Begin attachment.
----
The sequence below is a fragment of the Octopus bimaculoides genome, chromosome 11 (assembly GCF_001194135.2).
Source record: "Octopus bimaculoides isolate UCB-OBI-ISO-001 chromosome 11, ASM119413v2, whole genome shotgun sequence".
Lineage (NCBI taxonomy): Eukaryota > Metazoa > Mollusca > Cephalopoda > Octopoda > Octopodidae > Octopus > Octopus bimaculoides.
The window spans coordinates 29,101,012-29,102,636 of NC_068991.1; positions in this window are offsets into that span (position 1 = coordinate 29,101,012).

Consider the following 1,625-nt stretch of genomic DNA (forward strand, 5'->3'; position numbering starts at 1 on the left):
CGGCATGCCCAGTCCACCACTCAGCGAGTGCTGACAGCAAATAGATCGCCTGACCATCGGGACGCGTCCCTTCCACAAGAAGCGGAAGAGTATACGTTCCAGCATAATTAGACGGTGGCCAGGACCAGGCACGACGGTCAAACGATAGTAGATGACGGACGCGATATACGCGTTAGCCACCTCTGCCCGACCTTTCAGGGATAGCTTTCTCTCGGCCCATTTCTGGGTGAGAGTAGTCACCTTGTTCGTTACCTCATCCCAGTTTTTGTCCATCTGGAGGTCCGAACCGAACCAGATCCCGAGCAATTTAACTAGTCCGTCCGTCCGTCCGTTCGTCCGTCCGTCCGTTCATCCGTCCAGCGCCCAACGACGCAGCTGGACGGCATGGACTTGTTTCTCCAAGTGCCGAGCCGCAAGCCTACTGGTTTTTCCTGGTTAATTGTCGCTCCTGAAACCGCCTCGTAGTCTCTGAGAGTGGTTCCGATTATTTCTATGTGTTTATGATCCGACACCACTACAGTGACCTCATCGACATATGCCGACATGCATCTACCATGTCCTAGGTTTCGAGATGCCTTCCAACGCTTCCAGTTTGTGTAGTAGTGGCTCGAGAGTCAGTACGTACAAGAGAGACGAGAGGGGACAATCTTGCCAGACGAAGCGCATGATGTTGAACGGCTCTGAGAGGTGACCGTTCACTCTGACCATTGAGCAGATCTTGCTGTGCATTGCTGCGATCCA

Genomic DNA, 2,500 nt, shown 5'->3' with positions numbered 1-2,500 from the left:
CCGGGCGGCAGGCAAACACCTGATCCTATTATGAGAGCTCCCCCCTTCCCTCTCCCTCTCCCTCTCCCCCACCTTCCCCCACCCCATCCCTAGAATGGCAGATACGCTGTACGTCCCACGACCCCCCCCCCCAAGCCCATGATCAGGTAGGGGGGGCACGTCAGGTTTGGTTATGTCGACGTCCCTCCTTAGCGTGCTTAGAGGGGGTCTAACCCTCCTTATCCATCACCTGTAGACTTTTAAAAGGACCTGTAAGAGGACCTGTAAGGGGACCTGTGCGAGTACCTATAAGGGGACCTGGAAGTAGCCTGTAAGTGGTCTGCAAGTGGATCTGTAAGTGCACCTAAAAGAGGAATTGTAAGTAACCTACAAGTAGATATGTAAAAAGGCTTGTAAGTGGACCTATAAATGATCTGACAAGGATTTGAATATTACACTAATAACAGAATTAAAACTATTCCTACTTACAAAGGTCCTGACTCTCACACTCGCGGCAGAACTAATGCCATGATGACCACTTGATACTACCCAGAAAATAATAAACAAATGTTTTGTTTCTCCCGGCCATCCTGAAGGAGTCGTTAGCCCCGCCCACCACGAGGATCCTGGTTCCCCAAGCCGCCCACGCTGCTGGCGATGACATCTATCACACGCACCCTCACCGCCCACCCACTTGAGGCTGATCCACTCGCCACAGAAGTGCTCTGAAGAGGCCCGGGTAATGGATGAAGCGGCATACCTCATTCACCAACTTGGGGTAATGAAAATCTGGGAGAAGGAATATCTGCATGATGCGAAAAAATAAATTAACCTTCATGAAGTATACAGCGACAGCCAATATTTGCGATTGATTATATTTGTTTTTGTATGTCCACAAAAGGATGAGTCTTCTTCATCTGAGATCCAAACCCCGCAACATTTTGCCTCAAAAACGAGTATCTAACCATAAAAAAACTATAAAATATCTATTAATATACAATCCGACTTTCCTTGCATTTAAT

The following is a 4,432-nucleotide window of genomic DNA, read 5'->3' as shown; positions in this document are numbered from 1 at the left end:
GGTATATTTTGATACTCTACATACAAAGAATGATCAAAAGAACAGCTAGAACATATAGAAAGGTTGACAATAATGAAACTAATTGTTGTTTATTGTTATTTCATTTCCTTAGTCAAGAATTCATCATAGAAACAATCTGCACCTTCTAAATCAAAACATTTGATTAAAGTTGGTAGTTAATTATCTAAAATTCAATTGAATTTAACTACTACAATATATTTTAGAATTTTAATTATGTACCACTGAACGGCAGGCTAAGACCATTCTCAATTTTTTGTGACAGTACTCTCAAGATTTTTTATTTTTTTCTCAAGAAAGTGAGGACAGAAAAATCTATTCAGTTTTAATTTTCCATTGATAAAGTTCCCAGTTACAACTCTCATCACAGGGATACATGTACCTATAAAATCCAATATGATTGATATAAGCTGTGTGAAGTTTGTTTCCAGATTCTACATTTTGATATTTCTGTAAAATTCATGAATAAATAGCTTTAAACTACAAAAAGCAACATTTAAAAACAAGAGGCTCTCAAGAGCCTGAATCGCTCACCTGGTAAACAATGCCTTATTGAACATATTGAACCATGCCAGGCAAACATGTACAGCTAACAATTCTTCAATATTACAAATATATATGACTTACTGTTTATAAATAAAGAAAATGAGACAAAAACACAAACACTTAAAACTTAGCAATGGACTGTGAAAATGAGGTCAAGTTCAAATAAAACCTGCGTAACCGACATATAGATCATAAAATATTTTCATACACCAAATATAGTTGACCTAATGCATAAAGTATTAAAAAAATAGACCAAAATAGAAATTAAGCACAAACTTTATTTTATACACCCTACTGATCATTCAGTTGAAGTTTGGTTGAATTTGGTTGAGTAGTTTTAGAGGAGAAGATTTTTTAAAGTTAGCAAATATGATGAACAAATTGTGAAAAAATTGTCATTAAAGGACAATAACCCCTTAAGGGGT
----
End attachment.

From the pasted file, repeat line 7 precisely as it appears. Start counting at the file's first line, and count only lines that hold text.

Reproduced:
Genomic DNA, 2,500 nt, shown 5'->3' with positions numbered 1-2,500 from the left: